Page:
In violation of the spirit of Act 250, VT has been shamelessly trashing its pristine ridge lines with 500-ft tall, environmentally destructive, noise-making, property-value-reducing, health-damaging industrial wind turbine power plants that produce unsteady, grid-disturbing, variable, intermittent (i.e., non-dispatchable) energy at a cost of about 10 c/kWh (with subsidies), and about 15 c/kWh (without subsidies); NE average wholesale prices have been about 4.5 – 5.0 c/kWh for the past 5 years.


For example, a proposed wind turbine power plant* on a 2,000-ft high ridgeline in Vermont would severely damage the mountain. It would require a 300-ft wide swath of clear-cutting, blasting and leveling, for a winding, 50-ft wide, paved, industrial-grade road, about 3 miles long, to haul 205-ft-long blades, with multiple tractors, to a 2,000-ft elevation. Then the road would continue, up and down, in a winding manner, along the ridge line, with more clear-cutting, blasting and leveling, for about another 4.0 miles, to place the wind turbines about 800 ft. apart (800 x 27 spaces/5280 = 4.09 miles). The road and turbine platform areas would require millions of tons of earthmoving. The minimum impacted forest area would be about 300 ft x 7 miles/(43,560 sq ft/acre) = 255 acres. Any nearby resident, or Legislator, voting in favor of that has to be totally bonkers, IMHO.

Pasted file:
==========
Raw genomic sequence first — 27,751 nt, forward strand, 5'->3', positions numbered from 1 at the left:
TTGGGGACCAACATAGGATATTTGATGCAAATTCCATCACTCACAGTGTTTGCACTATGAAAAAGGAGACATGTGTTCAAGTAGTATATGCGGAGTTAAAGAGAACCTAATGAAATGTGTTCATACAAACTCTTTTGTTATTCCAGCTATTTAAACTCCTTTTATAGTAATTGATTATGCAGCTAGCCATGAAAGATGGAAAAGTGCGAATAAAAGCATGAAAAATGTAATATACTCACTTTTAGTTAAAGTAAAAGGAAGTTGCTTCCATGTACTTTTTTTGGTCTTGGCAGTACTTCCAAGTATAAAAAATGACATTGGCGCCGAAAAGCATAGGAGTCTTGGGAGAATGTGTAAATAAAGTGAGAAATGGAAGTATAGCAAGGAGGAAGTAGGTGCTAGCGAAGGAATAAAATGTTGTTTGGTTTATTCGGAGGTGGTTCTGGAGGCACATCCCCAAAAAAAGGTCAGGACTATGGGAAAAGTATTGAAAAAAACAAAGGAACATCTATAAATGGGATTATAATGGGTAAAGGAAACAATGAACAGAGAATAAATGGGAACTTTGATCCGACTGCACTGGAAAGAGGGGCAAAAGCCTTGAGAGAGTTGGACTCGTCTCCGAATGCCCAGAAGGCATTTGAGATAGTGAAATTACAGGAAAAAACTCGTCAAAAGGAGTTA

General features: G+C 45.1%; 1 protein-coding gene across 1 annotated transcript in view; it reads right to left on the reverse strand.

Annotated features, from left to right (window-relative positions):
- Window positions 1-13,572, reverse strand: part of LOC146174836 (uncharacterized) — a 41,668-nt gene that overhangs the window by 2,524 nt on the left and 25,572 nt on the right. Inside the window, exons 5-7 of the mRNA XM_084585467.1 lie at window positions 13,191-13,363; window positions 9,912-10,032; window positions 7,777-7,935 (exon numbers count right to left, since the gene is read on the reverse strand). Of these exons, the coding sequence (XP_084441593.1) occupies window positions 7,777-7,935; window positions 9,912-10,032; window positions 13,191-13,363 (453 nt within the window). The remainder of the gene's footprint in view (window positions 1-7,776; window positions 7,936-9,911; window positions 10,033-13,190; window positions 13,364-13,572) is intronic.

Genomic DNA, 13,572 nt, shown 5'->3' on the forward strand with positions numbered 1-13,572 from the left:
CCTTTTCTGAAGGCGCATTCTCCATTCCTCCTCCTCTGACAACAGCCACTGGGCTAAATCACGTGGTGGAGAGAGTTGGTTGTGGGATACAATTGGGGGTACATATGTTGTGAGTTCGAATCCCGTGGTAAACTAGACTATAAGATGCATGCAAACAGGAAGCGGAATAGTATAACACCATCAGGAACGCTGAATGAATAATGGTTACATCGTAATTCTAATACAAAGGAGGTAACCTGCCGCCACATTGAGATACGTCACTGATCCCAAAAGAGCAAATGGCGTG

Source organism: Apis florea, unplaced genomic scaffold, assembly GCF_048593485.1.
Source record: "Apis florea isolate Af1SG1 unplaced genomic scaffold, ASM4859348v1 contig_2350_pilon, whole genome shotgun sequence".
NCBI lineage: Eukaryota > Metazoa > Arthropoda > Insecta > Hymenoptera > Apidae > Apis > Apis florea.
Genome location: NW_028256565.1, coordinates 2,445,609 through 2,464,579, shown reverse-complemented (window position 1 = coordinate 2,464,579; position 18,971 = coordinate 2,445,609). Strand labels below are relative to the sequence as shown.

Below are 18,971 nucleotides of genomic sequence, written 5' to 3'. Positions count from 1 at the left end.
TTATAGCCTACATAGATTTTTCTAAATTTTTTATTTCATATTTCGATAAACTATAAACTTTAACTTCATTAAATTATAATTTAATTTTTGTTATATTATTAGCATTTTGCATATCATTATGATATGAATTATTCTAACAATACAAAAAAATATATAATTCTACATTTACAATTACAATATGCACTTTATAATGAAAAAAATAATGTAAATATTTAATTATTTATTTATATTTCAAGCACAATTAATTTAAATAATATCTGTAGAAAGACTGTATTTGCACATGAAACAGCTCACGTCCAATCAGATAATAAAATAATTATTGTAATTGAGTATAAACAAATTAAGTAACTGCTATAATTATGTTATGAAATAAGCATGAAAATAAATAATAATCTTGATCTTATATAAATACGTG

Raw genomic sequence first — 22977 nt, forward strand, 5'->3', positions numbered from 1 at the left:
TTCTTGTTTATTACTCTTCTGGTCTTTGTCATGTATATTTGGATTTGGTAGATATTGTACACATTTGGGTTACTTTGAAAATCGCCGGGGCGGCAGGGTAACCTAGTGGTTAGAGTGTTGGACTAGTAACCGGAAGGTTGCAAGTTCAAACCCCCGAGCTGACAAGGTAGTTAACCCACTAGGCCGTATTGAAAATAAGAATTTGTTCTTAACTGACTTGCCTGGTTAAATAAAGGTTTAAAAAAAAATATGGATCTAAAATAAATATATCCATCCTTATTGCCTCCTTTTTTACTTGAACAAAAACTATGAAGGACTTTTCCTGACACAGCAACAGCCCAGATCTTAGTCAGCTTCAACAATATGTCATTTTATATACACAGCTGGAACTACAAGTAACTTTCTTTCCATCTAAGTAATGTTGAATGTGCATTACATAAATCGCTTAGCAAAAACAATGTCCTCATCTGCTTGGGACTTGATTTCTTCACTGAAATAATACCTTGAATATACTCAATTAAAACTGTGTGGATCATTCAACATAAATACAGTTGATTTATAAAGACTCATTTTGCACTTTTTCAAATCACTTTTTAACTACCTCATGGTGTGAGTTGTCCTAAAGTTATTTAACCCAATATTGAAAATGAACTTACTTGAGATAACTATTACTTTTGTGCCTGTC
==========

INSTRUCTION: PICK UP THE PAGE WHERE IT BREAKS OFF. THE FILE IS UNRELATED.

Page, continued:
* 96.6 MW; (28) 492-ft tall wind turbines; owned by Iberdrola, in Windham/Grafton, Vermont, on land owned by Meadowsend Timberlands, Inc., which is owned by a French family, hiding behind an agent.


NOTE: Major power lines usually require about 100-ft wide, clear-cut “corridors”, but they require: 1) no road, blasting and leveling; 2) are not winding their way to 2,000 ft; 3) are not winding up and down along a ridge line for several miles; 5) and are quiet; a huge environmental and societal difference.


1) During a rainstorm, the runoff would be enormous and flooding would occur, as happened during several such events on Lowell Mountain.


2) Anyone living within about 1.0 mile likely would not only hear the incessant, relentless, irregular, audible noises, 24/7/365, especially at night, for 25 years, but likely would be exposed to inaudible noises, a.k.a. infrasound. Those nearby people would have their future ruined, their American Dream instantly shattered, and would be having:


– Their property values go into the tank

– Their health damaged, due to lack of sleep and peace of mind

– To live with closed windows and doors, due to year-round IWT noises (great on hot summer days)

– Exposure to infrasound, i.e., vibrations below 20 cycles per second, that are not heard, but felt.


INFRASOUND; 20 Hz or less


A rotor blade passing the mast of an IWT creates a burst of audible and inaudible sound (infrasound) of various frequencies; base frequency about 1 Hz, similar to a person’s heart beat, and the harmonics, at 2, 4 and 8 Hz, similar to the natural frequencies of other human organs, i.e., ears, eyes, liver, kidneys, fetus, etc., which start vibrating.